Dry weather through much of September and October allowed producers to effectively harvest their crops without major weather delays.

Harvest started early for many producers in the southwest and west-central regions after another dry growing season. Late seeding dates and weekly precipitation during the flowering and seed filling stages delayed harvest in the eastern and northern parts of the province until the latter half of August but resulted in higher yield potential. However, the weather remained dry, and producers were able to gain momentum with their harvest and get all their crop in without any major issues. 

Now that harvest is complete in all regions of the province, producers would like to see some steady precipitation before the ground freezes and winter arrives.

Crop yields vary throughout the province, depending heavily on the amount of moisture received throughout the season. Yields in the southwest and west-central regions are once again below average, with some producers reporting slightly improved yields compared to last year. Yields in the eastern and northern regions were much improved and many producers are reporting yields higher than average. The largest impacts on yields this year were drought, gophers, grasshoppers, wind and drowned out crops in the spring.

Average yields are being estimated as 44 bushels per acre for hard red spring wheat, 31 bushels per acre for durum, 93 bushels per acre for oats, 64 bushels per acre for barley, 36 bushels per acre for canola, 34 bushels per acre for peas and 1,165 pounds per acre for lentils. 

Quality ratings for all crops are largely in the top two grade categories for each respective crop. The largest contributors to downgrading were light kernel weights due to drought, insect damage, grain bleaching or discolouring from rain, and an increase in diseases such as ergot in cereal crops such as spring wheat and durum.

Moisture conditions are a concern for some producers, especially those who have struggled through the season with infrequent and minimal rainfalls. Even the regions that started the year with a surplus of moisture are now becoming very dry and producers are hoping for rain soon.

Significant precipitation will be needed this fall and over winter to replenish moisture levels in the soil and dugouts. Heading into winter, topsoil moisture on cropland is rated as 22 per cent adequate, 35 per cent short and 43 per cent very short. Hay and pasture land topsoil moisture is rated as 16 per cent adequate, 37 per cent short and 47 per cent very short.

Hay yields greatly improved across much of the province as higher amounts of precipitation allowed for early growth and rapid regrowth throughout the growing season. Hay land in the southwest and west-central struggled once again through drought-like conditions which resulted in less-than-optimal hay yields. Provincially, average hay yields on dry land are reported as 1.4 tons per acre (alfalfa), 1.4 tons per acre (alfalfa/brome and wild hay), 1.10 tons per acre (other tame hay) and 2 tons per acre (greenfeed). On irrigated land, the estimated average hay yields are 2 tons per acre (alfalfa), 2.3 tons per acre (alfalfa/brome), 1.5 tons per acre (wild hay) and 3 tons per acre (greenfeed). Most of the hay going into winter is rated as fair to excellent, with only one per cent rated as poor.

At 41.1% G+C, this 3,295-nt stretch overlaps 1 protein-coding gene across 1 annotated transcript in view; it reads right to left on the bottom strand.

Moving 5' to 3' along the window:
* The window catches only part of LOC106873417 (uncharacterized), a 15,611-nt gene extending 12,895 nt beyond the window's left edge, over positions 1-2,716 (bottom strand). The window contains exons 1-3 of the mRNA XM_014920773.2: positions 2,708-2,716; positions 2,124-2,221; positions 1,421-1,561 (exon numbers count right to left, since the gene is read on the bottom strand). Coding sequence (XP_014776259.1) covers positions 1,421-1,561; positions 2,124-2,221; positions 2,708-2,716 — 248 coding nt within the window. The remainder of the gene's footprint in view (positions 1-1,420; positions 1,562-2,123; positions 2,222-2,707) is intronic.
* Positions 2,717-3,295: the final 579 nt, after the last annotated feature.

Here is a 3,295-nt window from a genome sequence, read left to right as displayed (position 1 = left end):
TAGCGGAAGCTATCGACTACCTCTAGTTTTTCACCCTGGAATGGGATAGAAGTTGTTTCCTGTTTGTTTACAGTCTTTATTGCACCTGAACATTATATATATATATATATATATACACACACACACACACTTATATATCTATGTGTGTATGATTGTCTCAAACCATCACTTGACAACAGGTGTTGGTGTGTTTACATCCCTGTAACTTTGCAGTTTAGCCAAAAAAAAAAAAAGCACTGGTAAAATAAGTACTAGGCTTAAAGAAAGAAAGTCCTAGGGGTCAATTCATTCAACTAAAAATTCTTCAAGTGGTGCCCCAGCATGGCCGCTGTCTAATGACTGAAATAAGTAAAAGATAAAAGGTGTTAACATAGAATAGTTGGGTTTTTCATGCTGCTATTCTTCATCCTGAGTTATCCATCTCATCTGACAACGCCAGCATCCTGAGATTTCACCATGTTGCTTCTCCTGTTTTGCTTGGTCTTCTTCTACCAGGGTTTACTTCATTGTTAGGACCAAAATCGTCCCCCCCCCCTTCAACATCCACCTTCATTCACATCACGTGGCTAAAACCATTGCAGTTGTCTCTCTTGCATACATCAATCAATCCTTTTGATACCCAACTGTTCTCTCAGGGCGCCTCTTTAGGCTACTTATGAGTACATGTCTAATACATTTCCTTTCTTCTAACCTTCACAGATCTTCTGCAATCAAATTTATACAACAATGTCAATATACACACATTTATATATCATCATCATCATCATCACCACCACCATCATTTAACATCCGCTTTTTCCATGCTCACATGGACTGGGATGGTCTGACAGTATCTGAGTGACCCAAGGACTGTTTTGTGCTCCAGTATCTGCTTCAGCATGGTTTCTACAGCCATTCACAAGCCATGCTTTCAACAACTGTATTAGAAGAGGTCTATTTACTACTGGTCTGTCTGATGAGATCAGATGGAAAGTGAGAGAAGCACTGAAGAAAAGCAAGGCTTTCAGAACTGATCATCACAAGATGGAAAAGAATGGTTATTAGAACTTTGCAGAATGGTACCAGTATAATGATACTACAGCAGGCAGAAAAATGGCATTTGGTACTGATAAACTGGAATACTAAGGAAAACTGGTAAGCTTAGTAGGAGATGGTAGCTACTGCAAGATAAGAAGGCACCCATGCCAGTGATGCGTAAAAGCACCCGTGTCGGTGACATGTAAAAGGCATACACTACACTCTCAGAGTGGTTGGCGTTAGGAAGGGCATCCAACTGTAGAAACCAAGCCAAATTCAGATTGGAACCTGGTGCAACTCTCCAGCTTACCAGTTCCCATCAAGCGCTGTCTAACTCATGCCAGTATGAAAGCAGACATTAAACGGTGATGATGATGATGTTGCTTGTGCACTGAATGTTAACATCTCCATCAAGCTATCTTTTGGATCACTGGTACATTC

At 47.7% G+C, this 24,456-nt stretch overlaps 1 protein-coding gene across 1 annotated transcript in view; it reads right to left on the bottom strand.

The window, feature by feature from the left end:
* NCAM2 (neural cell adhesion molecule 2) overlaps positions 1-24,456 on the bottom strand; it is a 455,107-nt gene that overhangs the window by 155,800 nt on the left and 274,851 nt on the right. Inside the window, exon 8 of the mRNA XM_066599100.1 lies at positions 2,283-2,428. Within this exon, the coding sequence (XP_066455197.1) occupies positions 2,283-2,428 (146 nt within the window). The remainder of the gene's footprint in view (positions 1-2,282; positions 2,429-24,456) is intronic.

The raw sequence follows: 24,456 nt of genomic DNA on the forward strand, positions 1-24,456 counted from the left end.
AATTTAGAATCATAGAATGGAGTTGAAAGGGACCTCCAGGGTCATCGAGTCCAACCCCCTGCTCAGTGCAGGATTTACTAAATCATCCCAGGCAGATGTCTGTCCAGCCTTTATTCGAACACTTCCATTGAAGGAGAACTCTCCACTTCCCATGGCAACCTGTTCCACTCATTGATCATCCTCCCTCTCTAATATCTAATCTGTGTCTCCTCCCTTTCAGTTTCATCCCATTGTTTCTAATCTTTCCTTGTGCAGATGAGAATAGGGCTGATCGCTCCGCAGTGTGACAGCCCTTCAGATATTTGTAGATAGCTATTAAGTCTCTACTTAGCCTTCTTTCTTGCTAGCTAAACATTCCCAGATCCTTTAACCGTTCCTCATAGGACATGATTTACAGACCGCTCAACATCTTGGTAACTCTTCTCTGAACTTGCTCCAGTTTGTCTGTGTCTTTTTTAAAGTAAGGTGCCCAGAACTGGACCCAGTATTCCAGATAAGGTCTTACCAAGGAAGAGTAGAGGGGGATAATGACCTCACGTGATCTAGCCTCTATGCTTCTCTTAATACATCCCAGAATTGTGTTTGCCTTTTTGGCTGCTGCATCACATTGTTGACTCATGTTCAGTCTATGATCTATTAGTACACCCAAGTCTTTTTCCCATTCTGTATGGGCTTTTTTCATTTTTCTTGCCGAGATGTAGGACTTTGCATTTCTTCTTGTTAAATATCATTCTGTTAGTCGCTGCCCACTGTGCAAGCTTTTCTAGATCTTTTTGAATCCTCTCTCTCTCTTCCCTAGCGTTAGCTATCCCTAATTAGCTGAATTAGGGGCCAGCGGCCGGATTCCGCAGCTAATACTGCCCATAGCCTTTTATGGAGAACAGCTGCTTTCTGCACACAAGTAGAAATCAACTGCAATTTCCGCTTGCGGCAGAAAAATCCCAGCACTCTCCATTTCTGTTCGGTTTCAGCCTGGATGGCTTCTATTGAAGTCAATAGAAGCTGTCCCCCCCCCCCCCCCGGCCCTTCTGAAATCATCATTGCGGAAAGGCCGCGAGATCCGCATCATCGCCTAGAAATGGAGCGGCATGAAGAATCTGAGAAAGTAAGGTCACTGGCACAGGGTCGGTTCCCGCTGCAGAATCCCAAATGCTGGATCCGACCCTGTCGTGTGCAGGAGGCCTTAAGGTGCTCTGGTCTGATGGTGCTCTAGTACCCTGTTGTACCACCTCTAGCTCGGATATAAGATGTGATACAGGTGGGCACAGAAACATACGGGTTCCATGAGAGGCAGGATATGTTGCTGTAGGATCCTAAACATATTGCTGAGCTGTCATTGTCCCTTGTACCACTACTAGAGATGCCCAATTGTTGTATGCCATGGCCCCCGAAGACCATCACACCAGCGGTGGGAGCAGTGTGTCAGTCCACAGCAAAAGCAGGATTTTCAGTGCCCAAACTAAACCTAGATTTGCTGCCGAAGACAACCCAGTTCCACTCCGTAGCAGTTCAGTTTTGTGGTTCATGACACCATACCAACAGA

Due to improved hay yields, winter feed supplies for livestock such as cattle have also improved. Producers in the northern and eastern regions have indicated they will have surplus or adequate inventories of hay, straw, green feed and feed grain. Producers in the southwest and west-central report they did not have the ability to replenish their feed stocks completely and are sourcing their feed from other parts of the province, with some purchasing hay from Alberta or Manitoba. For some producers, their feed inventory is too depleted and feed too costly to purchase, leading them to reduce their herd size to fit the feed they have available.

Water hauling was once again common for many areas of the province as dugouts, sloughs and other water bodies dried up and become unsafe for livestock. Producers constantly tested water quality and were forced to move cattle off pastures that had unsafe water, putting increased pressure on already struggling grasslands. More rain and an above average snowfall this winter is needed to ensure that water quantity and quality is not an issue next year.

Without large amounts of rain in the latter half of August and through September, many soils in the province were too dry for proper germination of winter cereals and producers elected to not risk seeding winter wheat and fall rye. Across the province seeded acres of winter wheat fell an estimated 23 per cent while fall rye acres fell 17 per cent. Producers who did seed winter cereals have reported that the crop did not germinate well or at all. 

Now that harvest is complete, farmers will be able to complete fall work such as fixing fences, moving cattle, hauling grain and bales, picking rocks and other miscellaneous field work. Farmers will continue to do their field work until the ground freezes or a big snowfall occurs.

This is the final Crop Report of the 2022 growing season.